High schoolers’ guide to gardening

Are you looking to start a small garden or pot some plants for the warmer months? Local farms and nurseries come to the rescue with tips and tricks on how to make your garden last longer, stronger, and thrive to its full potential, even if it’s a small one.

If you’re looking to start an outdoor garden for the first time, Merrifield Garden Center has monthly gardening tips; the months of March, April, and May suggest planting your seeds indoors until the weather is consistently warm in order for summer plants to be in full bloom.

Planting native plants is beneficial; they do not require fertilizer to adapt in the garden because they are native to the region. Another benefit is that there is less need for pesticides, which can sometimes harm your garden instead of helping it.

The key to a beautiful garden is the nourishing soil. It doesn’t matter the size, but if you balance soil, water, and sunlight, your garden will surely thrive. The best soil for a small garden is called loam, which is used for most gardens as it is rich in nutrients and minerals. You can buy loam at your local garden center, or make your own with sand, silt, and clay.

Some basic house plants that don’t require much watering and are great for a smaller-scale garden are aloe plants, which have many benefits for your hair and skin, succulents which require little to no water, and the snake plant which is the hardest houseplant to kill.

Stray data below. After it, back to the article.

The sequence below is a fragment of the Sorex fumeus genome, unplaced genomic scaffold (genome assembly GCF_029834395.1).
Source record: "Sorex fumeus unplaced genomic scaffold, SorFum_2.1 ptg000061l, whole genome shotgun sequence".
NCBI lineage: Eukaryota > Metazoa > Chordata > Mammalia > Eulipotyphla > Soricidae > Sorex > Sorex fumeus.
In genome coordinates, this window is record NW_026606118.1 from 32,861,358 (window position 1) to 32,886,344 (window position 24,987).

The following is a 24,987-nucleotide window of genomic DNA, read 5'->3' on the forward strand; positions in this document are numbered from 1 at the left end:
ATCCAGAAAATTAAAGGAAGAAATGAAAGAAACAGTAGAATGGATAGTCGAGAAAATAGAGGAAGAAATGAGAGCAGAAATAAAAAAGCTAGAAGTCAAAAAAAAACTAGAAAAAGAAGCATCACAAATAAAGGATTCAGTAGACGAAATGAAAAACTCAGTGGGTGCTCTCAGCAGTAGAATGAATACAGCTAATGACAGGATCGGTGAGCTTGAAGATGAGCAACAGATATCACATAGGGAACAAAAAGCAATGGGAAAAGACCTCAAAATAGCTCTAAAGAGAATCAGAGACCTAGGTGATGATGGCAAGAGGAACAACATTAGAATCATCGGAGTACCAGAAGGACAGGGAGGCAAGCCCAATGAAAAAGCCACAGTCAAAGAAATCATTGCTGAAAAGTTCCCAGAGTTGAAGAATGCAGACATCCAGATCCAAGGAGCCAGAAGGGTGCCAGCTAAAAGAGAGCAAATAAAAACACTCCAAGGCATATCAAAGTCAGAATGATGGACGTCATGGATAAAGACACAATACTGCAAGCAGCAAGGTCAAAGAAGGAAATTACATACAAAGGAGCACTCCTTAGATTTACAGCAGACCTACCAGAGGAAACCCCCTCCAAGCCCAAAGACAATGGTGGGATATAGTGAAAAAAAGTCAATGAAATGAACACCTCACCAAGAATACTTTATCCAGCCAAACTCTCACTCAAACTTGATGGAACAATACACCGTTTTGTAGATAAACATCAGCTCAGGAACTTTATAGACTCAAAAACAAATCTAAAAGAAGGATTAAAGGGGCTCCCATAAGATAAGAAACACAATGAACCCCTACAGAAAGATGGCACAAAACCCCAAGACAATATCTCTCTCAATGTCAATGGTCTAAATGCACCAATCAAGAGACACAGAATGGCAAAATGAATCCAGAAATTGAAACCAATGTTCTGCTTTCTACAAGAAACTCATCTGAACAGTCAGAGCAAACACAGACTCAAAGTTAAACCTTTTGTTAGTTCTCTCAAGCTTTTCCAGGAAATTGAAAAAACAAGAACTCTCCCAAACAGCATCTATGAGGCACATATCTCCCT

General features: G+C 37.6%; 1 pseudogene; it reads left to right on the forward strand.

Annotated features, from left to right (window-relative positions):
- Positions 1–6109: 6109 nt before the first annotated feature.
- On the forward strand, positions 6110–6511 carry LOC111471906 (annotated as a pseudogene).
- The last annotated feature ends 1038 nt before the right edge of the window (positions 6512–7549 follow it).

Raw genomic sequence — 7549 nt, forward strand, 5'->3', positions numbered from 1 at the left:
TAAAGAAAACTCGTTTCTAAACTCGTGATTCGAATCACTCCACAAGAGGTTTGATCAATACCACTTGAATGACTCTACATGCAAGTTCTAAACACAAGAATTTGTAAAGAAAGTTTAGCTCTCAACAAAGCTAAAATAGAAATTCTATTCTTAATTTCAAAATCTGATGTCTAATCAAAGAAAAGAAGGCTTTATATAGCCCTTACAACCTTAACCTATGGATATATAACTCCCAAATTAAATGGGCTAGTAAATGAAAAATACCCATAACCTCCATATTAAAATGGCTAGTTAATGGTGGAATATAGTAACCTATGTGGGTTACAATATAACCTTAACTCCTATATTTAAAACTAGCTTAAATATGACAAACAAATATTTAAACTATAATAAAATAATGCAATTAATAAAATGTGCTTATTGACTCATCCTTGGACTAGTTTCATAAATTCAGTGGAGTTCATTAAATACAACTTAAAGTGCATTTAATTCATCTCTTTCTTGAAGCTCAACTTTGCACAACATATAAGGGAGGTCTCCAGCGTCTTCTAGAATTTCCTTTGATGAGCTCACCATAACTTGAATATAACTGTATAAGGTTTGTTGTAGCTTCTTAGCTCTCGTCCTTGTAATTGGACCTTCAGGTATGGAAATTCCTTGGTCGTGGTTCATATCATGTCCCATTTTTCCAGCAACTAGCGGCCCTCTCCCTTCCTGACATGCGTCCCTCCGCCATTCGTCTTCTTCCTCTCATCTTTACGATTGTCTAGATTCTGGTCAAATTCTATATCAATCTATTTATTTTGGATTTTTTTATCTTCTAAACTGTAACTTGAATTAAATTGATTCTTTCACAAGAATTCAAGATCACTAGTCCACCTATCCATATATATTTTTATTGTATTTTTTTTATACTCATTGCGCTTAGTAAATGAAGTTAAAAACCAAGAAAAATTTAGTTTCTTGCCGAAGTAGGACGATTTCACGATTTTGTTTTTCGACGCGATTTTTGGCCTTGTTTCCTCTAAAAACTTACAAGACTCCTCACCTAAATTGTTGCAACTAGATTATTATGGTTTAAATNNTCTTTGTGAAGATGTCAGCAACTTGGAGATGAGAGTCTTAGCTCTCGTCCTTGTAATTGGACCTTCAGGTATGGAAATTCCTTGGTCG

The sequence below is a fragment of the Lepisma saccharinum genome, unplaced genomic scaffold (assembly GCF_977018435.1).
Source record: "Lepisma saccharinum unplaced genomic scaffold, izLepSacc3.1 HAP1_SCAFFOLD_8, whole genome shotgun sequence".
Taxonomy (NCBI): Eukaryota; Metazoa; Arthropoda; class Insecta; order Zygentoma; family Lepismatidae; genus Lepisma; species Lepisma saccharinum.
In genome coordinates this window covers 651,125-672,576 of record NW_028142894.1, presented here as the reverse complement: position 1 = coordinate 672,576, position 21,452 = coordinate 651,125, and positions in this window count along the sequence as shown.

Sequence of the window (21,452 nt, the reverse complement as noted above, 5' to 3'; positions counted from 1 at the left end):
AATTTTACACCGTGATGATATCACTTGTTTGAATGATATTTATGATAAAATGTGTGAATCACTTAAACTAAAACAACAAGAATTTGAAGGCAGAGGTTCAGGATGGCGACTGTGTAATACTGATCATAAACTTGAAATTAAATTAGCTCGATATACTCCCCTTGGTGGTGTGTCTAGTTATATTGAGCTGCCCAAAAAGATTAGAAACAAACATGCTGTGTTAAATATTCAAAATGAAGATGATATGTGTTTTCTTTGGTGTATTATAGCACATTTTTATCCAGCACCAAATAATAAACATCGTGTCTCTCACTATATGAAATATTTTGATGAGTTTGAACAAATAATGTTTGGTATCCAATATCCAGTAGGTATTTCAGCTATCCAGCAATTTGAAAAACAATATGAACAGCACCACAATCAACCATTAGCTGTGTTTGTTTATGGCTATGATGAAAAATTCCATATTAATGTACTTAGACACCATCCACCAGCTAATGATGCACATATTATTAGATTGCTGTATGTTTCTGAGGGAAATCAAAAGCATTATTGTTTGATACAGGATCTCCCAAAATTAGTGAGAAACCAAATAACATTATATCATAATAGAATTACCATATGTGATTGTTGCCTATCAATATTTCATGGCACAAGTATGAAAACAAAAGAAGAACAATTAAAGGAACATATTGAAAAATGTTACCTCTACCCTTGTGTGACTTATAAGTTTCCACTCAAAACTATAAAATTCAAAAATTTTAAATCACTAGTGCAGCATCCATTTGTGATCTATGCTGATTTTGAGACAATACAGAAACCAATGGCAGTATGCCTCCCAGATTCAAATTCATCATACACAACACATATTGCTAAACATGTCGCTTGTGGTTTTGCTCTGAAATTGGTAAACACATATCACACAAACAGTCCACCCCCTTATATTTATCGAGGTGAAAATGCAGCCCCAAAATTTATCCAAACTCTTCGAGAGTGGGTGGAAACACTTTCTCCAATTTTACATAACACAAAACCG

Avoid invasive non-native plants like mimosas (shame-plants), chinaberries, and trees-of-heaven, which attract the invasive spotted lanternfly bugs. Although many invasive plants are beautiful and most would love to incorporate them into their garden, this can damage other native plants that animals in Northern Virginia may depend on.

If you want your garden colorful and diverse, pansies and violas clash beautifully to provide “early spring color” to the landscape, said Merrifield Garden Center volunteers. Another way to brighten your garden is to make or buy and place birdhouses or windchimes around which will attract many birds passing by or living in that area. Birds are beneficial for gardens and are also pollinators for wildflowers.

Although most plants mentioned are easy to care for, potted plants can be easily transported to your outside garden to flourish in the warmer months. Having a garden is not just beneficial for the environment, but betters your quality of life and helps relieve stress.